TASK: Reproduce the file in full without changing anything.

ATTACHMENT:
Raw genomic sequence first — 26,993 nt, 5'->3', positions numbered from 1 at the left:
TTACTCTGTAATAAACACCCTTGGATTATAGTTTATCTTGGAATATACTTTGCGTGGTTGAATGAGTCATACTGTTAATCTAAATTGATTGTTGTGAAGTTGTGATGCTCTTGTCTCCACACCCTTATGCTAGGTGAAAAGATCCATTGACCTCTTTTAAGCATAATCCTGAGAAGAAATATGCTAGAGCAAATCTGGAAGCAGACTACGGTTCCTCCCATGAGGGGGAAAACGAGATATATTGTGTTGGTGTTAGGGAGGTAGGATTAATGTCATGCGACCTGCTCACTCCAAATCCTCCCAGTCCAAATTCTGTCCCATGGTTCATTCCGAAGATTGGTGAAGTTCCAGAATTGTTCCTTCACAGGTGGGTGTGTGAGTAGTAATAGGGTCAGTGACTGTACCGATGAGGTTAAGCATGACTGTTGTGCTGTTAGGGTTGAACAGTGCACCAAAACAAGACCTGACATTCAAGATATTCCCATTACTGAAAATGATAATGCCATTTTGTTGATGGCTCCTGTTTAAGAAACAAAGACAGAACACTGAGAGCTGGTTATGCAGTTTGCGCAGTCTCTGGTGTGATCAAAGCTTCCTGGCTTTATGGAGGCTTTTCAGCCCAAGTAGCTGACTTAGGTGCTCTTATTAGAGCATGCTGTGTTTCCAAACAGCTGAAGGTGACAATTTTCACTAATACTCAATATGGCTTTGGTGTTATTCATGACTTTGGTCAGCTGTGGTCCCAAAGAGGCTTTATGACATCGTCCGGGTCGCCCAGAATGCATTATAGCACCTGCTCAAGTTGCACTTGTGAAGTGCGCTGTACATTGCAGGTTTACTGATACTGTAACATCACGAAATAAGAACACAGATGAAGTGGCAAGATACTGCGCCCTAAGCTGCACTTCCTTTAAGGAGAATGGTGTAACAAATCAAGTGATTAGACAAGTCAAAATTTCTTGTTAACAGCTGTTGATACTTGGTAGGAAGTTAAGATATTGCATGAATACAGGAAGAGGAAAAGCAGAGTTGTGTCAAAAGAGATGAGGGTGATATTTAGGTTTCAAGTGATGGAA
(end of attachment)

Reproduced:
Raw genomic sequence first — 26,993 nt, 5'->3', positions numbered from 1 at the left:
TTACTCTGTAATAAACACCCTTGGATTATAGTTTATCTTGGAATATACTTTGCGTGGTTGAATGAGTCATACTGTTAATCTAAATTGATTGTTGTGAAGTTGTGATGCTCTTGTCTCCACACCCTTATGCTAGGTGAAAAGATCCATTGACCTCTTTTAAGCATAATCCTGAGAAGAAATATGCTAGAGCAAATCTGGAAGCAGACTACGGTTCCTCCCATGAGGGGGAAAACGAGATATATTGTGTTGGTGTTAGGGAGGTAGGATTAATGTCATGCGACCTGCTCACTCCAAATCCTCCCAGTCCAAATTCTGTCCCATGGTTCATTCCGAAGATTGGTGAAGTTCCAGAATTGTTCCTTCACAGGTGGGTGTGTGAGTAGTAATAGGGTCAGTGACTGTACCGATGAGGTTAAGCATGACTGTTGTGCTGTTAGGGTTGAACAGTGCACCAAAACAAGACCTGACATTCAAGATATTCCCATTACTGAAAATGATAATGCCATTTTGTTGATGGCTCCTGTTTAAGAAACAAAGACAGAACACTGAGAGCTGGTTATGCAGTTTGCGCAGTCTCTGGTGTGATCAAAGCTTCCTGGCTTTATGGAGGCTTTTCAGCCCAAGTAGCTGACTTAGGTGCTCTTATTAGAGCATGCTGTGTTTCCAAACAGCTGAAGGTGACAATTTTCACTAATACTCAATATGGCTTTGGTGTTATTCATGACTTTGGTCAGCTGTGGTCCCAAAGAGGCTTTATGACATCGTCCGGGTCGCCCAGAATGCATTATAGCACCTGCTCAAGTTGCACTTGTGAAGTGCGCTGTACATTGCAGGTTTACTGATACTGTAACATCACGAAATAAGAACACAGATGAAGTGGCAAGATACTGCGCCCTAAGCTGCACTTCCTTTAAGGAGAATGGTGTAACAAATCAAGTGATTAGACAAGTCAAAATTTCTTGTTAACAGCTGTTGATACTTGGTAGGAAGTTAAGATATTGCATGAATACAGGAAGAGGAAAAGCAGAGTTGTGTCAAAAGAGATGAGGGTGATATTTAGGTTTCAAGTGATGGAA